Khan and oth­ers from his home­town be­came ob­sessed with the idea of set­ting up a ter­ror­ist train­ing fa­cil­ity un­der the guise of cre­at­ing a school on land owned by his fam­ily in Kash­mir.

While the rest of the cell wanted to be­gin at­tacks im­me­di­ately, the au­thor­i­ties were much more con­cerned about the so­phis­ti­ca­tion dis­played by the ‘Stoke Three’. Dur­ing the sub­se­quent trial, judge Mr Jus­tice Wilkie found they were pur­su­ing a ‘long-term and sus­tained path [to be­come] more se­ri­ous and ef­fec­tive ter­ror­ists’.

Af­ter his ar­rest, Khan was the first to plead guilty to plan­ning a ter­ror camp, know­ing he would get a re­duc­tion in sen­tence.

In 2012, he was im­pris­oned for pub­lic pro­tec­tion for 16 years but could only be con­sid­ered for re­lease if a pa­role board was con­vinced he posed no threat.

Mr Jus­tice Wilkie sin­gled Khan out from the other ex­trem­ists on trial be­cause he was clearly a de­vi­ous and schem­ing man ded­i­cated to his hate­ful ide­ol­ogy.

He wrote that Khan’s ‘abil­ity to act on a strate­gic level’ and to clev­erly plan for fu­ture ter­ror at­tacks meant he should be re­leased only if and when a pa­role board was con­vinced he no longer posed a threat.

But as soon as he was be­hind bars, Khan wrote a let­ter from his cell in Bel­marsh prison in south­east Lon­don ask­ing to take part in a de-rad­i­cal­i­sa­tion course.

‘I would like to do such a course so I can prove to the au­thor­i­ties, my fam­ily and soic­ity [sic] in gen­eral that I don’t carry the views I had be­fore my ar­rest and also I can prove that at the time I was im­ma­ture, and now I am much more ma­ture and want to live my life as a good Mus­lim and also a good cit­i­zen of Bri­tain,’ he wrote.

The fol­low­ing year, three Ap­peal Court judges, led by Sir Brian Leve­son, con­cluded it was wrong for Mr Jus­tice Wilkie to have handed Khan and his Stoke gang mem­bers tougher sen­tences than their Lon­don coun­ter­parts.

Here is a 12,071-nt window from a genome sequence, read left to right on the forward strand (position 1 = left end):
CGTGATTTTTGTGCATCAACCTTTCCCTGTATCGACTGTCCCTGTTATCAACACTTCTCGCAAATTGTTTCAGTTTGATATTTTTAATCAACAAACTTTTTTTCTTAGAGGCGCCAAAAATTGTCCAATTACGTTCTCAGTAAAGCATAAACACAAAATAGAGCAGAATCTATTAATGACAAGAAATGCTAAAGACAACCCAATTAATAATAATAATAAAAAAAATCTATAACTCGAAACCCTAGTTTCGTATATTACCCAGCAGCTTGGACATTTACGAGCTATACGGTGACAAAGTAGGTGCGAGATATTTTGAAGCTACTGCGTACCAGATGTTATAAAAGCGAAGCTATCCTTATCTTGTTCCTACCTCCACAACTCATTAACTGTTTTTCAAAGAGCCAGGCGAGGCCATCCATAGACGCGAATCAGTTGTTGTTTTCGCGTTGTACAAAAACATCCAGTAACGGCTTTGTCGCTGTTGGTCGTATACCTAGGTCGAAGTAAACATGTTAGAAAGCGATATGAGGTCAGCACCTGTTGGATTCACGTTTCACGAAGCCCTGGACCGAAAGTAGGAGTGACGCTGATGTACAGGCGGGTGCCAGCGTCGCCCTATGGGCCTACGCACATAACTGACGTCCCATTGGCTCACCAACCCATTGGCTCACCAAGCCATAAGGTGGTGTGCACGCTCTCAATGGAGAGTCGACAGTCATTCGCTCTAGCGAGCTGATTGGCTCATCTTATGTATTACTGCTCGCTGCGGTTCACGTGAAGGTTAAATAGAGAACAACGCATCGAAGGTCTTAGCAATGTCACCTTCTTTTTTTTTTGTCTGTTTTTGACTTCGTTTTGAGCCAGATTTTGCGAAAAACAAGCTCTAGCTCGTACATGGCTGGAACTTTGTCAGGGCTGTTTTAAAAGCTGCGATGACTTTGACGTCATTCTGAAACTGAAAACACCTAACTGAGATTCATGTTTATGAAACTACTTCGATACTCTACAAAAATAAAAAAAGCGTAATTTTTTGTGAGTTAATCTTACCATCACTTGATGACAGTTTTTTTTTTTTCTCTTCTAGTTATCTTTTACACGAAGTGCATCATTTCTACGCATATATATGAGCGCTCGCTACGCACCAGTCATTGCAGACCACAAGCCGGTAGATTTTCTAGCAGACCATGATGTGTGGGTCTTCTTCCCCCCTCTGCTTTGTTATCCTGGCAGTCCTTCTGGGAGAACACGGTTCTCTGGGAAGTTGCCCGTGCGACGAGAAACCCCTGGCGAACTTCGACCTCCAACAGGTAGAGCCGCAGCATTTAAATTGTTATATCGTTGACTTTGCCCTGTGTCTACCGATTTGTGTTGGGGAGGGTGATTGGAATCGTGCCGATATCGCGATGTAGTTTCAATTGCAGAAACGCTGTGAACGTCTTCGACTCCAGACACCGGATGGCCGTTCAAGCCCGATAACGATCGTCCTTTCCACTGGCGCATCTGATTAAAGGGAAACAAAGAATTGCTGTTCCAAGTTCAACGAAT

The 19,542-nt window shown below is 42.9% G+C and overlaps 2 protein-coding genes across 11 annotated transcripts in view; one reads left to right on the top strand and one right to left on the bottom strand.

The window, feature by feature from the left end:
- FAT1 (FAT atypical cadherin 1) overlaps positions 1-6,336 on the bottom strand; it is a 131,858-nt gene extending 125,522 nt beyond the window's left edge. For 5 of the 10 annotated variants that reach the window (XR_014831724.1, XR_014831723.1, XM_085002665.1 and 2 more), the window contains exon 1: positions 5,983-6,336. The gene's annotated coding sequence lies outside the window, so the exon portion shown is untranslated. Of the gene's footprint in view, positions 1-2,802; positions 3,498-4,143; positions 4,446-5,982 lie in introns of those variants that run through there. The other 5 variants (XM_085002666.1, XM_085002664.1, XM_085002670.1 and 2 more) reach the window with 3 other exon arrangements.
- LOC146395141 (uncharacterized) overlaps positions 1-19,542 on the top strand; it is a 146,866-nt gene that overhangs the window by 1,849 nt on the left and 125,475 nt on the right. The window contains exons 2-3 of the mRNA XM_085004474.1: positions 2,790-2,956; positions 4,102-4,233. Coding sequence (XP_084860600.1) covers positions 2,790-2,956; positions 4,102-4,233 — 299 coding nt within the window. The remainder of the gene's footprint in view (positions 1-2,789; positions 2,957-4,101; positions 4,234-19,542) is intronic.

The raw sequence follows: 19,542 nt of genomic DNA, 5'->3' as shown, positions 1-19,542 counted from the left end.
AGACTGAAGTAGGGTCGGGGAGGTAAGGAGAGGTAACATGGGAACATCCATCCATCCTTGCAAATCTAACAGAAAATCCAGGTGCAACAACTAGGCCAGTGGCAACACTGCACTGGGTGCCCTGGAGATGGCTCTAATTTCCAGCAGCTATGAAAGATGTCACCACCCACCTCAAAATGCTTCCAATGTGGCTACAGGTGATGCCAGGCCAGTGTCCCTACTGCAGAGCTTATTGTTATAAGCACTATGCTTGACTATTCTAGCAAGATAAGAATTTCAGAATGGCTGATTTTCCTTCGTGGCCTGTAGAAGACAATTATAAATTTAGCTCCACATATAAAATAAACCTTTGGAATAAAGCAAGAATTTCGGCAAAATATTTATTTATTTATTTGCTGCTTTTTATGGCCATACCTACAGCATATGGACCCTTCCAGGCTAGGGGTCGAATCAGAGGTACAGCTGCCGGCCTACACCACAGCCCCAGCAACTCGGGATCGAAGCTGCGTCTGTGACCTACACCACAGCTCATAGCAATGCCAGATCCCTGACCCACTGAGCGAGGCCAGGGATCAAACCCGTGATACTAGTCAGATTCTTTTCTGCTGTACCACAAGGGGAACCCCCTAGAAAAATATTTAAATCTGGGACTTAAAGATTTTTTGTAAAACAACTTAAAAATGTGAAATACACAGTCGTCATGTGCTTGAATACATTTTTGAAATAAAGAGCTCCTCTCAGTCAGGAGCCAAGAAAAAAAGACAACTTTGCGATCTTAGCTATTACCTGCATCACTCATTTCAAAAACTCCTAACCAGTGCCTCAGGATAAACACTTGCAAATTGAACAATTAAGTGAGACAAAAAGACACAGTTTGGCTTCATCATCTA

Sir Brian gave Khan a de­ter­mi­nate 16-year jail term in­stead, mean­ing he would be au­to­mat­i­cally re­leased af­ter eight years.

There was no as­sess­ment by the Pa­role Board be­fore he left White­moor prison in Cam­bridgeshir­e in December last year. Un­der the terms of his li­cence he was re­quired to wear an elec­tronic tag, and was as­signed a spe­cial­ist anti-ex­trem­ist pa­role of­fi­cer, whom he met twice weekly.

He was or­dered to live in Staithe­ford House bail hos­tel in Stafford. But months later he was able to move into a £430-amonth bed­sit in a dow­nat-heel three storey­house nearby.

Khan joined Learn­ing To­gether, a pro­gramme run by Cam­bridge Univer­sity’s In­sti­tute of Crim­i­nol­ogy that

‘We are go­ing to carry on un­til the last breath’

seeks to re­ha­bil­i­tate pris­on­ers with work­shops on story telling. Such was his ap­par­ent turn­around, the pres­ti­gious univer­sity en­cour­aged Khan to ap­ply for a place as an un­der­grad­u­ate stu­dent. And in an as­ton­ish­ing report called Learn­ing To­gether by staff at White­moor prison, Khan’s ap­par­ent re­ha­bil­i­ta­tion was used as a case study pro­mot­ing its work. Along­side a pic­ture of the ter­ror­ist, it said: ‘We have equipped Us­man with a [lap­top] so that he can con­tinue his stud­ies and his writ­ing, which he started in White­moor.’ Ear­lier this year, Khan at­tended a White­hall event un­der po­lice es­cort. He ap­peared ea­ger and will­ing to en­gage with the Gov­ern­ment’s Pre­vent and De­sis­tance and Disen­gage­ment pro­grammes, in­tended to de-rad­i­calise ex­trem­ists.